The study of a motor/generator for flywheel energy storage, meant to smooth the power transients in a vehicular power train, is expounded in this licentiate thesis. The proposed motor/generator has two sets of windings in the stator, rated at different power and voltage levels, and a significant moment of inertia to store energy in the form of rotational kinetic energy.
The need of a machine with such specific requirements is described in Section 1. The power drive presented has components operated at two different voltage levels and requires certain kinetic energy storage capability to smooth the operation under transients in power. The key component that linked both voltage levels in the same driveline and smoothes the operation is a flywheel energy storage system operated simultaneously by two sets of windings.
Flywheel energy storage systems are operated at high rotational speed to obtain high energy density. The losses in electrical machines increase rapidly with the rotational speed and unconventional solutions are required to achieve high efficiency performances. Main loss mechanisms are described in Section 2. The geometry selected for the motor/generator, in the described specific application, is the Axial-Flux, Permanent-Magnet coreless topology due to the potentially high efficiency and scalability.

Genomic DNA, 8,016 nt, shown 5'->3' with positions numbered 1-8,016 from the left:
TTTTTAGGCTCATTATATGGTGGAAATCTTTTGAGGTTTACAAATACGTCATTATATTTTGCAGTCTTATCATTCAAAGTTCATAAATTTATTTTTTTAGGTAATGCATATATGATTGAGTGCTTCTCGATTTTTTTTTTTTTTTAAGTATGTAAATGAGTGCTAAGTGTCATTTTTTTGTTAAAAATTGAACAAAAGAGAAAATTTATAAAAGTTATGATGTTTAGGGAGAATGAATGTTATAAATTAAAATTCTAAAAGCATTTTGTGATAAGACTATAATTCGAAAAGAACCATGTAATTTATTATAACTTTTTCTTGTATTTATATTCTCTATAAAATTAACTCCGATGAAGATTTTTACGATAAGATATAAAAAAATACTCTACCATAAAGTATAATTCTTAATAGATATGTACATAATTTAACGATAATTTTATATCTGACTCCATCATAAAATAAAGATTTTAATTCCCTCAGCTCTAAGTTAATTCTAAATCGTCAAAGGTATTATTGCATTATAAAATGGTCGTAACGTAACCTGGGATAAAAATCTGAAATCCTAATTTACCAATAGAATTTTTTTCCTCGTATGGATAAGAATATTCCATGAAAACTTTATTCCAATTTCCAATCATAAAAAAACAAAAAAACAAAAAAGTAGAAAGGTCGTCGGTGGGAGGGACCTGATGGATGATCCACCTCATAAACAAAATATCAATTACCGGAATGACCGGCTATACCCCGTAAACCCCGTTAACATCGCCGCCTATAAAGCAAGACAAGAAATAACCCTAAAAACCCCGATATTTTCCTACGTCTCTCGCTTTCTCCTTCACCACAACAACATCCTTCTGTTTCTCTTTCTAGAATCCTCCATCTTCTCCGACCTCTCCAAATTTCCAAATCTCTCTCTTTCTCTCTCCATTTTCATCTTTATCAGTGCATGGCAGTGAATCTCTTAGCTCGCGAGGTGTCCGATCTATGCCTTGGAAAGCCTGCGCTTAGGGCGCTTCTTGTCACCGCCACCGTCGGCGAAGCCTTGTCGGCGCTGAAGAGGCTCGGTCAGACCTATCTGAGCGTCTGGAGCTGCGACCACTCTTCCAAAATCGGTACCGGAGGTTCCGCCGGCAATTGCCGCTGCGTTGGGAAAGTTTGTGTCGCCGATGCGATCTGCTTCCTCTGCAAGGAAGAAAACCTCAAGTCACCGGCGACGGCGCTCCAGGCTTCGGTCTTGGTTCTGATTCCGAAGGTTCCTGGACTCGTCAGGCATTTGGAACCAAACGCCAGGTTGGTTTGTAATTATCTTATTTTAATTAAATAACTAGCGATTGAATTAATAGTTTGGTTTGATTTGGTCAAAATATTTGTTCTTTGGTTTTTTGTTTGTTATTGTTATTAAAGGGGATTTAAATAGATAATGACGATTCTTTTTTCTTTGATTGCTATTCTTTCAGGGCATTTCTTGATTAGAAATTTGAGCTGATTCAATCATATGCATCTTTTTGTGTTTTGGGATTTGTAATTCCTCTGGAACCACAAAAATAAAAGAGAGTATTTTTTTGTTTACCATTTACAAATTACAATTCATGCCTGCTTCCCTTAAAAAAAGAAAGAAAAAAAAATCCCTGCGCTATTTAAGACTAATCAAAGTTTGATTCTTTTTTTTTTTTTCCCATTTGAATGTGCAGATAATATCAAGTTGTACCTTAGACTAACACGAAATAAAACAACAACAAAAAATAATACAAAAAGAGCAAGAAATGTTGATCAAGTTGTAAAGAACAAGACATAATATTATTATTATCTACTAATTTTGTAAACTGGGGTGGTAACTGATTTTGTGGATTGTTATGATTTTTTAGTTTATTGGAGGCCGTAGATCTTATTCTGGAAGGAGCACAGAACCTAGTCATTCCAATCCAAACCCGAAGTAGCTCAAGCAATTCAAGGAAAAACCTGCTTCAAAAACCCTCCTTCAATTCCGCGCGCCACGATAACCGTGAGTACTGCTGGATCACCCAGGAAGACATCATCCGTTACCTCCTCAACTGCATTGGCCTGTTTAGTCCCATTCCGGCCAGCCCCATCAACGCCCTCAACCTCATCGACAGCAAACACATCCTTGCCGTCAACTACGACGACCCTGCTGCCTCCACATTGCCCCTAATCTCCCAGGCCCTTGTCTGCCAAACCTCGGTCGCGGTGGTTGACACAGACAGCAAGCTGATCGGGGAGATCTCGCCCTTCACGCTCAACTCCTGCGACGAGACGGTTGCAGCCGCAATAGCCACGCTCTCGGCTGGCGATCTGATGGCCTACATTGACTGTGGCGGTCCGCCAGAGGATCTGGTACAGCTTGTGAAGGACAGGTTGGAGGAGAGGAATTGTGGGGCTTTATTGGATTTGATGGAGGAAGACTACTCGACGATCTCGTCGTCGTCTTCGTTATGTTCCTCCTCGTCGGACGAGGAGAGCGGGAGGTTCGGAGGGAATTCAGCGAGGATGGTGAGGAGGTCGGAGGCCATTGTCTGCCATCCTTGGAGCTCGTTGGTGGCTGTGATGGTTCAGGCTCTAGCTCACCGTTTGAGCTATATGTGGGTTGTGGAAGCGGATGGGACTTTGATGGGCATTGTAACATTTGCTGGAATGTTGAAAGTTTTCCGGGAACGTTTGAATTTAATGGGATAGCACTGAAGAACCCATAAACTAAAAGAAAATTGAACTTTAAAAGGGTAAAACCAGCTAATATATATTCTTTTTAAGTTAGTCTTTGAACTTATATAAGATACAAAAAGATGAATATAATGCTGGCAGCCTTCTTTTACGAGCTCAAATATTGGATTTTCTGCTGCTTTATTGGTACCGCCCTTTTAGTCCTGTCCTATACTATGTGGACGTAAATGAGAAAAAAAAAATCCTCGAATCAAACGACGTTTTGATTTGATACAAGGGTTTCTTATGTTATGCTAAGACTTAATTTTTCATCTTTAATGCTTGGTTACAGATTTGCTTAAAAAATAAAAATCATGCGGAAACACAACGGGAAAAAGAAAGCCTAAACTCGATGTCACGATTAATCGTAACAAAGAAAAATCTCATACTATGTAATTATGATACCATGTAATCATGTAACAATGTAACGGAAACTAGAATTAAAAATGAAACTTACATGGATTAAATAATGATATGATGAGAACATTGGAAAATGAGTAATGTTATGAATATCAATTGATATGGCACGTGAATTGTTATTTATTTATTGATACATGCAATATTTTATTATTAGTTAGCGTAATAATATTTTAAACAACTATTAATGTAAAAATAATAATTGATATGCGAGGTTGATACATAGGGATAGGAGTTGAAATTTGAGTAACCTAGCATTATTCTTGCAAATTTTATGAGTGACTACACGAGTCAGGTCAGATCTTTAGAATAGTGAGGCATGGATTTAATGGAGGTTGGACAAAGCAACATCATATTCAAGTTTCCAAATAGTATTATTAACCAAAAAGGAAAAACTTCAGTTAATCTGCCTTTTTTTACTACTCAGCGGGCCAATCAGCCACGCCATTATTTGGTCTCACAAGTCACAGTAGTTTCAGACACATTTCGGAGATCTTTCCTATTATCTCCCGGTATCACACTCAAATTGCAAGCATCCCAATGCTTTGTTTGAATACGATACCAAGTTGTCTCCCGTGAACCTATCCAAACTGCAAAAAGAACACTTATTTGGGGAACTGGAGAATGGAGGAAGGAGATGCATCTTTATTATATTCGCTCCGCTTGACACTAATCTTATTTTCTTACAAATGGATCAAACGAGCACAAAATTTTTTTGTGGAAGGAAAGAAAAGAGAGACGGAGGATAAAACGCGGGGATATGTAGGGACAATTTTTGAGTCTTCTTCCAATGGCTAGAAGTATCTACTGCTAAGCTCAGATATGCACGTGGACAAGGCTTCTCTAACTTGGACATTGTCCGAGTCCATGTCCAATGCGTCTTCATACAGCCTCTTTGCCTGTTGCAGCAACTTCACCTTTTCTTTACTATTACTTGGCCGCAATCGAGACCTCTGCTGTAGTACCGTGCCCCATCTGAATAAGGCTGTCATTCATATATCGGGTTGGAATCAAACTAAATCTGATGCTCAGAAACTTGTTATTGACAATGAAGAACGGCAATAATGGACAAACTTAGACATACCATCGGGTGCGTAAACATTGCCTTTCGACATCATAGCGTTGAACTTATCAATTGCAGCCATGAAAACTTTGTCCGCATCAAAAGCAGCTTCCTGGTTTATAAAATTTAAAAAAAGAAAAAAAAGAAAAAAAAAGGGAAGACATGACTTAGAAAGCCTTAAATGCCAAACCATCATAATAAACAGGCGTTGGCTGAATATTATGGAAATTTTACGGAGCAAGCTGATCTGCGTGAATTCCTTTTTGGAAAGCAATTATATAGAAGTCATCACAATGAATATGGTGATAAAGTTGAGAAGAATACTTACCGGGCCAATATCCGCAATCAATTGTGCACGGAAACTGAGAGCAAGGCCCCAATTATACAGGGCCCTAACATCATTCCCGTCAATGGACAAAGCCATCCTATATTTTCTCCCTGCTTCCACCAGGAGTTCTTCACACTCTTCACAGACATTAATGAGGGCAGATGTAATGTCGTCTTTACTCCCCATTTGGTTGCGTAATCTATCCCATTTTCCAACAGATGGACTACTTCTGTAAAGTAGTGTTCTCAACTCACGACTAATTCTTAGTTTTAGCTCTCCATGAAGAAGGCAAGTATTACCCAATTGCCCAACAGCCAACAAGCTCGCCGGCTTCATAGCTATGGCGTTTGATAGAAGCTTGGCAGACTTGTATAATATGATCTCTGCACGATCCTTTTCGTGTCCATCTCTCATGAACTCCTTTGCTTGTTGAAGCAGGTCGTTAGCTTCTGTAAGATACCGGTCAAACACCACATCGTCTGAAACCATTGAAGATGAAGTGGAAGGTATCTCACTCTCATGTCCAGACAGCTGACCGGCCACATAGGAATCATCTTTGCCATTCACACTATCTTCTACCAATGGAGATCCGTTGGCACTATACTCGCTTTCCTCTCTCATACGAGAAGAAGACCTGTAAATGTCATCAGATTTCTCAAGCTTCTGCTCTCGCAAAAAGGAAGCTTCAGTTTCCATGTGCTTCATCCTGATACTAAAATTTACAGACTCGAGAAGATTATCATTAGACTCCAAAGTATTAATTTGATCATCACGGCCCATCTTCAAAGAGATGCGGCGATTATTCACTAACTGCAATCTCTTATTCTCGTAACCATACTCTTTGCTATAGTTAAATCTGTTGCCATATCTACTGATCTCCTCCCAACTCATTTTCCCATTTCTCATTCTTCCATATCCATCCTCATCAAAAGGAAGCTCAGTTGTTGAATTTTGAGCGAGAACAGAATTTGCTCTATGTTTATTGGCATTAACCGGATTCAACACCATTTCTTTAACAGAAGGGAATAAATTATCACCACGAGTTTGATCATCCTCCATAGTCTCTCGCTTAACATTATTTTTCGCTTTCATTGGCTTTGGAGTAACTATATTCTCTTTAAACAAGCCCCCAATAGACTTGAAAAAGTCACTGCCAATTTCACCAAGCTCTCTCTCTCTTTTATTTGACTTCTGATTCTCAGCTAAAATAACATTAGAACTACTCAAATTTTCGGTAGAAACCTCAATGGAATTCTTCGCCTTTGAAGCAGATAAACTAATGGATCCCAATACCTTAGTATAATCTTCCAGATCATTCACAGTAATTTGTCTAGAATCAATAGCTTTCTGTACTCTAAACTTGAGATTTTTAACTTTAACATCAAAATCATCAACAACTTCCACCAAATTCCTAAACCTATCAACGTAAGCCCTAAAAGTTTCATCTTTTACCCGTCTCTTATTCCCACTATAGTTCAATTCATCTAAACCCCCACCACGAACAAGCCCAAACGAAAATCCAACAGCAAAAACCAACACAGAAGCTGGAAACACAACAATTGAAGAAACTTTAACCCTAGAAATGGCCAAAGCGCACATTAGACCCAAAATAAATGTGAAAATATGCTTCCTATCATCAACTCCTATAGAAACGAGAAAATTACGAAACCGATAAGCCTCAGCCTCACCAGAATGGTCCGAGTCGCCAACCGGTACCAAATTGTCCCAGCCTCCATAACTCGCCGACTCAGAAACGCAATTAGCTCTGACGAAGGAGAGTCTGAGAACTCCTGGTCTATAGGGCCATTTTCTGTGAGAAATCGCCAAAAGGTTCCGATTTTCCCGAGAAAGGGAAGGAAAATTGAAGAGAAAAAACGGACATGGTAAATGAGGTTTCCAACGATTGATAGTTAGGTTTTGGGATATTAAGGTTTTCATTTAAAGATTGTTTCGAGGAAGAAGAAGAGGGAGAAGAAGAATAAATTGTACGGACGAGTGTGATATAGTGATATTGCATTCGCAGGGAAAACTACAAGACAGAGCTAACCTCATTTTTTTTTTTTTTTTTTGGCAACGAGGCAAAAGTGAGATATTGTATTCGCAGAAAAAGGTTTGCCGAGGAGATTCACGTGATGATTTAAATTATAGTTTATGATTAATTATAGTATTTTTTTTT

Machines with two windings in the stator with different voltage and power rates but mutual induction coupling are not described in literature. Section 3 presents an equivalent circuit and the equations that describe the electric properties of the motor/generator studied.
Section 4 presents the analysis of an electrical machine. The dispersion of the magnetic flux in coreless machines advises against the accuracy of 2-D FEM methods. Therefore a 3-D FEM method has been developed specifically for coreless machines. The mechanical analysis of the machine rotor is also presented. The mechanical limitations of high speed machines impose also power rate restrictions due to the lack of space in the stator. A study to determine the power limits in high speed coreless machines is also presented.
The calculation method and the loss mechanism models presented have been validated in small scale prototypes. The tests performed are presented in Section 5. A scale prototype of a machine with two voltage levels in the stator has been tested as part of a full system. The low voltage side has been driven by a low voltage DC/AC power converter while the voltage induced in the high voltage side has been rectified and connected to a variable resistance load. The results show a steady deliver of energy from the low voltage side and abrupt power transients in the power delivered in the high voltage side, showing a promising response of this novel power drive system.
Uppsala: Institutionen för teknikvetenskaper , 2009. , 51 p.